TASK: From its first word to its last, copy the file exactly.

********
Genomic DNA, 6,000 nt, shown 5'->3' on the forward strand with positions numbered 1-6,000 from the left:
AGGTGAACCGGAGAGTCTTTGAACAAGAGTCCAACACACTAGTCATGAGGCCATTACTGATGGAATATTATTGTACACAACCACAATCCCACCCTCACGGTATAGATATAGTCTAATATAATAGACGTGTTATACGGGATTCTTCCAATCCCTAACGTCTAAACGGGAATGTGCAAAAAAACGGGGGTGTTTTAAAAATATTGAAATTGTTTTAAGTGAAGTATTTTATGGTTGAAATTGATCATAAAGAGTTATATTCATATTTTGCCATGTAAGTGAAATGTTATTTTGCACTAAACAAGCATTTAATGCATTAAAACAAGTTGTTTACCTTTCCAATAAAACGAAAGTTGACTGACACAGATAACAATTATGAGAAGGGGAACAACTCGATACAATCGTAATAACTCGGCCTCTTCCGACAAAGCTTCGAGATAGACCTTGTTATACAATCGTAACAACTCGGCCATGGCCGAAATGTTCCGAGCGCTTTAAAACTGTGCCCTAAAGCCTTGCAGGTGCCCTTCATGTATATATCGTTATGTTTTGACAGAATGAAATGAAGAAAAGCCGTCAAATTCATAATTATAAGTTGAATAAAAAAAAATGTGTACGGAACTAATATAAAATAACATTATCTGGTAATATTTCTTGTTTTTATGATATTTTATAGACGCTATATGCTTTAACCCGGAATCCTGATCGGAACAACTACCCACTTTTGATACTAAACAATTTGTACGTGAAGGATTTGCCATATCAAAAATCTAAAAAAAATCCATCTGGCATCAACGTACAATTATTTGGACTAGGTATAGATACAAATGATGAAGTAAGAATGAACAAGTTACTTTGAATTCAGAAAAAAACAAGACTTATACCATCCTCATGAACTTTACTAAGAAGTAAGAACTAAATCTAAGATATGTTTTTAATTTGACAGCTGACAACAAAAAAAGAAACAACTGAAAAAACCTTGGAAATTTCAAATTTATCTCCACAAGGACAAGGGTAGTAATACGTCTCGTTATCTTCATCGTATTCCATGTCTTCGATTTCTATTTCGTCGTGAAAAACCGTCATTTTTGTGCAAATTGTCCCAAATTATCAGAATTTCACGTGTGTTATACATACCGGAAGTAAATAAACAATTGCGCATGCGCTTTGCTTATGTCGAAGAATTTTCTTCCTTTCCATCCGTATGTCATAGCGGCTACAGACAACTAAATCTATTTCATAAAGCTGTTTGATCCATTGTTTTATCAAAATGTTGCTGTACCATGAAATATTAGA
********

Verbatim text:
Genomic DNA, 6,000 nt, shown 5'->3' on the forward strand with positions numbered 1-6,000 from the left:
AGGTGAACCGGAGAGTCTTTGAACAAGAGTCCAACACACTAGTCATGAGGCCATTACTGATGGAATATTATTGTACACAACCACAATCCCACCCTCACGGTATAGATATAGTCTAATATAATAGACGTGTTATACGGGATTCTTCCAATCCCTAACGTCTAAACGGGAATGTGCAAAAAAACGGGGGTGTTTTAAAAATATTGAAATTGTTTTAAGTGAAGTATTTTATGGTTGAAATTGATCATAAAGAGTTATATTCATATTTTGCCATGTAAGTGAAATGTTATTTTGCACTAAACAAGCATTTAATGCATTAAAACAAGTTGTTTACCTTTCCAATAAAACGAAAGTTGACTGACACAGATAACAATTATGAGAAGGGGAACAACTCGATACAATCGTAATAACTCGGCCTCTTCCGACAAAGCTTCGAGATAGACCTTGTTATACAATCGTAACAACTCGGCCATGGCCGAAATGTTCCGAGCGCTTTAAAACTGTGCCCTAAAGCCTTGCAGGTGCCCTTCATGTATATATCGTTATGTTTTGACAGAATGAAATGAAGAAAAGCCGTCAAATTCATAATTATAAGTTGAATAAAAAAAAATGTGTACGGAACTAATATAAAATAACATTATCTGGTAATATTTCTTGTTTTTATGATATTTTATAGACGCTATATGCTTTAACCCGGAATCCTGATCGGAACAACTACCCACTTTTGATACTAAACAATTTGTACGTGAAGGATTTGCCATATCAAAAATCTAAAAAAAATCCATCTGGCATCAACGTACAATTATTTGGACTAGGTATAGATACAAATGATGAAGTAAGAATGAACAAGTTACTTTGAATTCAGAAAAAAACAAGACTTATACCATCCTCATGAACTTTACTAAGAAGTAAGAACTAAATCTAAGATATGTTTTTAATTTGACAGCTGACAACAAAAAAAGAAACAACTGAAAAAACCTTGGAAATTTCAAATTTATCTCCACAAGGACAAGGGTAGTAATACGTCTCGTTATCTTCATCGTATTCCATGTCTTCGATTTCTATTTCGTCGTGAAAAACCGTCATTTTTGTGCAAATTGTCCCAAATTATCAGAATTTCACGTGTGTTATACATACCGGAAGTAAATAAACAATTGCGCATGCGCTTTGCTTATGTCGAAGAATTTTCTTCCTTTCCATCCGTATGTCATAGCGGCTACAGACAACTAAATCTATTTCATAAAGCTGTTTGATCCATTGTTTTATCAAAATGTTGCTGTACCATGAAATATTAGA